DISASTER TRAINING BY THE AMERICAN RED CROSS will be held at Na`alehu Elementary School on April 14 and 21. Disaster Services: An Overview is the title of the session from 9 a.m. to noon on the 14th, followed by a class on Disaster Assessment Basics from 1 p.m. to 4 p.m. On April 21, the class will be on Shelter Operations and Shelter Simulation from 9 a.m. to 5 p.m. The Red Cross is recruiting disaster services volunteers on the Big Island. The first step is to take the classes. Volunteer candidates must register for and attend the entire series. See more and register online at www.hawaiiredcross.org, or call Barney Sheffield at 217-0805.

PLANS TO MOVE PAHALA LIBRARY from public to school administration are being deferred in both the state House of Representatives and Senate. Both Sen. Gil Kahele and Rep. Bob Herkes said they hope the library will remain open for the public and school students. Use It Or Lose It is the Friends of Ka`u Libraries’ campaign slogan. The organization is asking for the administration of both the schools and the library system to make hours more convenient for students and their families to go to the library and also to make it easier to check out books and other materials.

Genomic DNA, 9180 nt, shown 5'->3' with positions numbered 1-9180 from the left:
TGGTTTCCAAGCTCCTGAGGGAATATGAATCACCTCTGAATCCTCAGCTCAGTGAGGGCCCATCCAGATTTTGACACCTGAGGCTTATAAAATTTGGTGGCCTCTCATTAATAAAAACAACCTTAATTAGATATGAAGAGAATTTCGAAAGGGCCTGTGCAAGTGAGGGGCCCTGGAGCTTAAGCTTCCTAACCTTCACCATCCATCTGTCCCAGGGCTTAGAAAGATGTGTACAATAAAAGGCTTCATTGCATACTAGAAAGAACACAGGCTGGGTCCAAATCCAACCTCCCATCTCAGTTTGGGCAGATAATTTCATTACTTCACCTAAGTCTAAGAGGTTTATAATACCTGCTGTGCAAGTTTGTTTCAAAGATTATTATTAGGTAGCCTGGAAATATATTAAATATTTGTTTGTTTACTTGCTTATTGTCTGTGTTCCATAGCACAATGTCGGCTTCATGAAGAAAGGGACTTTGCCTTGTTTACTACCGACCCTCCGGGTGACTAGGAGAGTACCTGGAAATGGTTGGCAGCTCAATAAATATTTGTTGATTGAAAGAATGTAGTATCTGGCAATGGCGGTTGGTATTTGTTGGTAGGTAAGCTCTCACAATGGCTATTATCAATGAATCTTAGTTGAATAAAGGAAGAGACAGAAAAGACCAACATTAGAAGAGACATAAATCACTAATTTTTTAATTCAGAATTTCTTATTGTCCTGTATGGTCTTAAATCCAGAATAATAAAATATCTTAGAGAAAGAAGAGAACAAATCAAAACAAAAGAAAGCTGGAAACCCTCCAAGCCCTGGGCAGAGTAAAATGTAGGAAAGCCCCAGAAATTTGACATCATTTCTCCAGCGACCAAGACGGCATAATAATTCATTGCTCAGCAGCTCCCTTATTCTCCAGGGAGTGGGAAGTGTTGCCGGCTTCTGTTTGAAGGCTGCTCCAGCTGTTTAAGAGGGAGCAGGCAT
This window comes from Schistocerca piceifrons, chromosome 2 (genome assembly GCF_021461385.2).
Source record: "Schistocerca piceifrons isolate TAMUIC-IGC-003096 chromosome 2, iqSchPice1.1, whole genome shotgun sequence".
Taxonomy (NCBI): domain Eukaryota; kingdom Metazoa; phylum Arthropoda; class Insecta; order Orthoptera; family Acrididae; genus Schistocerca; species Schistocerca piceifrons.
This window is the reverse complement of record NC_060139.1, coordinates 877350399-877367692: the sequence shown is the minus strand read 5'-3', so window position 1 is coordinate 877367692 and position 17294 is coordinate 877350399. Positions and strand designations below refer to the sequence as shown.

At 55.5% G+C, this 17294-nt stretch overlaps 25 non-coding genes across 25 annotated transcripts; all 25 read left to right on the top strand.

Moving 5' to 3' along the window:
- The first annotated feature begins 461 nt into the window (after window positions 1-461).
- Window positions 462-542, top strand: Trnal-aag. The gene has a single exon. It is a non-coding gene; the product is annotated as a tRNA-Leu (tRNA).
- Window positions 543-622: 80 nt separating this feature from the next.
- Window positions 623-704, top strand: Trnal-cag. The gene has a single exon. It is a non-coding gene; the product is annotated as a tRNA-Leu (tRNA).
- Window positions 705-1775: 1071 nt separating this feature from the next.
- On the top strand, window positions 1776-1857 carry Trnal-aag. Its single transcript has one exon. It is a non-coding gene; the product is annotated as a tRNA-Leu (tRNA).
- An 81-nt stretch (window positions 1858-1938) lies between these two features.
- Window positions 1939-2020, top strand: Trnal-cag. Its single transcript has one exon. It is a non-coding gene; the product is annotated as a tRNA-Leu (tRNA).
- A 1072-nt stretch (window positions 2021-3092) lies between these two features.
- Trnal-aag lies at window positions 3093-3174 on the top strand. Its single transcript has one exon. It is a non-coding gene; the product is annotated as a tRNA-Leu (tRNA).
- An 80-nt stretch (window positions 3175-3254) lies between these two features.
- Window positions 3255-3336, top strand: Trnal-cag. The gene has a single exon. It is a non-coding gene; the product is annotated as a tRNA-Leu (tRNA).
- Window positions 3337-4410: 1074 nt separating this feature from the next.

THE KA`U COFFEE FESTIVAL COMMITTEE meets tonight at Pahala Community Center at 5 p.m. Anyone wanting to help with the ho`olaule`a on Saturday, May 12 is invited to attend. For more on the lead-up events with a dinner and Robert Cazimero at Kalaekilohana and the recipe contest at Ka`u Coffee Mill, see www.kaucoffeefestival.com.

PAHALA COMMUNITY CENTER’S Easter Egg Hunt & Fun Day happens tomorrow. Registration and activities begin at 3 p.m., and egg hunt starts at 4 p.m. Call 928-3102 or 929-9611.

KEAUHOU BIRD CONSERVATION CENTER Tour takes place Friday from 9 a.m. to 11 a.m. Attendees see and learn about native birds that the facility houses, including the ‘alala (Hawaiian crow), which is extinct in the wild; the palila, a finch-billed honeycreeper found only on the slopes of Mauna Kea; the Maui parrotbill, an insectivorous Hawaiian honeycreeper; and the puaiohi, or small Kaua`i thrush. Cost is $20 for Friends members and $30 for non-members. Students are half-price. Call 985-7373 or visit www.fhvnp.org to register.